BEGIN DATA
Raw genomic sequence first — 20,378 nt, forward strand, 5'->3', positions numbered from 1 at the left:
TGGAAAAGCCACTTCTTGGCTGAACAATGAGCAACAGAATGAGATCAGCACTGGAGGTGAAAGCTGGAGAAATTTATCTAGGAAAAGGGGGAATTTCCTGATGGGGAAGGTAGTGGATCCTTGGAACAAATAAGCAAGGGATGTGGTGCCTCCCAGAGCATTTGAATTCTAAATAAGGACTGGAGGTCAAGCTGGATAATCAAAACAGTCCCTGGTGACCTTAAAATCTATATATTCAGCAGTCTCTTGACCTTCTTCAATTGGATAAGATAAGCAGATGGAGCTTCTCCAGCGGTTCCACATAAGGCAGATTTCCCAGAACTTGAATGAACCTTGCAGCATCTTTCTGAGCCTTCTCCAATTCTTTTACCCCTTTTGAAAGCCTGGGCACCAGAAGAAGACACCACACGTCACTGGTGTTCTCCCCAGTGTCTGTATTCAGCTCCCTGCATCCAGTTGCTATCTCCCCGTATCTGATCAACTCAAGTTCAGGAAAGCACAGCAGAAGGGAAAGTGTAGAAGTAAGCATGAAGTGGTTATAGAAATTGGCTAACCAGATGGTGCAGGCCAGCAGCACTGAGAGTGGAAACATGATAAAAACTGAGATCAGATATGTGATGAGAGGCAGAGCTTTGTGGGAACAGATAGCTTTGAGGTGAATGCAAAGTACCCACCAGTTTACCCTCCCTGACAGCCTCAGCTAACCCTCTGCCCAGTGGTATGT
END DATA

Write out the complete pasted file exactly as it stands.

Raw genomic sequence first — 20,378 nt, forward strand, 5'->3', positions numbered from 1 at the left:
TGGAAAAGCCACTTCTTGGCTGAACAATGAGCAACAGAATGAGATCAGCACTGGAGGTGAAAGCTGGAGAAATTTATCTAGGAAAAGGGGGAATTTCCTGATGGGGAAGGTAGTGGATCCTTGGAACAAATAAGCAAGGGATGTGGTGCCTCCCAGAGCATTTGAATTCTAAATAAGGACTGGAGGTCAAGCTGGATAATCAAAACAGTCCCTGGTGACCTTAAAATCTATATATTCAGCAGTCTCTTGACCTTCTTCAATTGGATAAGATAAGCAGATGGAGCTTCTCCAGCGGTTCCACATAAGGCAGATTTCCCAGAACTTGAATGAACCTTGCAGCATCTTTCTGAGCCTTCTCCAATTCTTTTACCCCTTTTGAAAGCCTGGGCACCAGAAGAAGACACCACACGTCACTGGTGTTCTCCCCAGTGTCTGTATTCAGCTCCCTGCATCCAGTTGCTATCTCCCCGTATCTGATCAACTCAAGTTCAGGAAAGCACAGCAGAAGGGAAAGTGTAGAAGTAAGCATGAAGTGGTTATAGAAATTGGCTAACCAGATGGTGCAGGCCAGCAGCACTGAGAGTGGAAACATGATAAAAACTGAGATCAGATATGTGATGAGAGGCAGAGCTTTGTGGGAACAGATAGCTTTGAGGTGAATGCAAAGTACCCACCAGTTTACCCTCCCTGACAGCCTCAGCTAACCCTCTGCCCAGTGGTATGT